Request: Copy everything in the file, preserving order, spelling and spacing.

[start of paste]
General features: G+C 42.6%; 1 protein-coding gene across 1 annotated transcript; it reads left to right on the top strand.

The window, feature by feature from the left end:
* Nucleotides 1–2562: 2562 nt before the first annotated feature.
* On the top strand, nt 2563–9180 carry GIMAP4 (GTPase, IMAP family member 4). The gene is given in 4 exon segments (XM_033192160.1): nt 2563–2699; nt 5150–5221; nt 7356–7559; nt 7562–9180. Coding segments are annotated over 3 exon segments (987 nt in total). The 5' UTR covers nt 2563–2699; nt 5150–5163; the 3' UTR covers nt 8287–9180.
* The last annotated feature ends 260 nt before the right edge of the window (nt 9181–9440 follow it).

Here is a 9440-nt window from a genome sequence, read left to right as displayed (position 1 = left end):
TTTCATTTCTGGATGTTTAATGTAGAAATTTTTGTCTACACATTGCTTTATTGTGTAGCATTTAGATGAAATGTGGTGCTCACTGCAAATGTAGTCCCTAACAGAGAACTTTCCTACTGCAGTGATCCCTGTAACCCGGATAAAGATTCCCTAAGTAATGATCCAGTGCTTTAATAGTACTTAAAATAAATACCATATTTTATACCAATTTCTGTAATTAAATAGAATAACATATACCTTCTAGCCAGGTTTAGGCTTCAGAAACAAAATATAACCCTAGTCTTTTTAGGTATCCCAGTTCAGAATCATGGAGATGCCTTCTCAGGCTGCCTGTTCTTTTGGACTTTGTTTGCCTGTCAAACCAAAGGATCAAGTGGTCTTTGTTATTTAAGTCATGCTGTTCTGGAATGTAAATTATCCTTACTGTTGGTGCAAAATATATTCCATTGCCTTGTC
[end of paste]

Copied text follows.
General features: G+C 42.6%; 1 protein-coding gene across 1 annotated transcript; it reads left to right on the top strand.

The window, feature by feature from the left end:
* Nucleotides 1–2562: 2562 nt before the first annotated feature.
* On the top strand, nt 2563–9180 carry GIMAP4 (GTPase, IMAP family member 4). The gene is given in 4 exon segments (XM_033192160.1): nt 2563–2699; nt 5150–5221; nt 7356–7559; nt 7562–9180. Coding segments are annotated over 3 exon segments (987 nt in total). The 5' UTR covers nt 2563–2699; nt 5150–5163; the 3' UTR covers nt 8287–9180.
* The last annotated feature ends 260 nt before the right edge of the window (nt 9181–9440 follow it).

Here is a 9440-nt window from a genome sequence, read left to right as displayed (position 1 = left end):
TTTCATTTCTGGATGTTTAATGTAGAAATTTTTGTCTACACATTGCTTTATTGTGTAGCATTTAGATGAAATGTGGTGCTCACTGCAAATGTAGTCCCTAACAGAGAACTTTCCTACTGCAGTGATCCCTGTAACCCGGATAAAGATTCCCTAAGTAATGATCCAGTGCTTTAATAGTACTTAAAATAAATACCATATTTTATACCAATTTCTGTAATTAAATAGAATAACATATACCTTCTAGCCAGGTTTAGGCTTCAGAAACAAAATATAACCCTAGTCTTTTTAGGTATCCCAGTTCAGAATCATGGAGATGCCTTCTCAGGCTGCCTGTTCTTTTGGACTTTGTTTGCCTGTCAAACCAAAGGATCAAGTGGTCTTTGTTATTTAAGTCATGCTGTTCTGGAATGTAAATTATCCTTACTGTTGGTGCAAAATATATTCCATTGCCTTGTC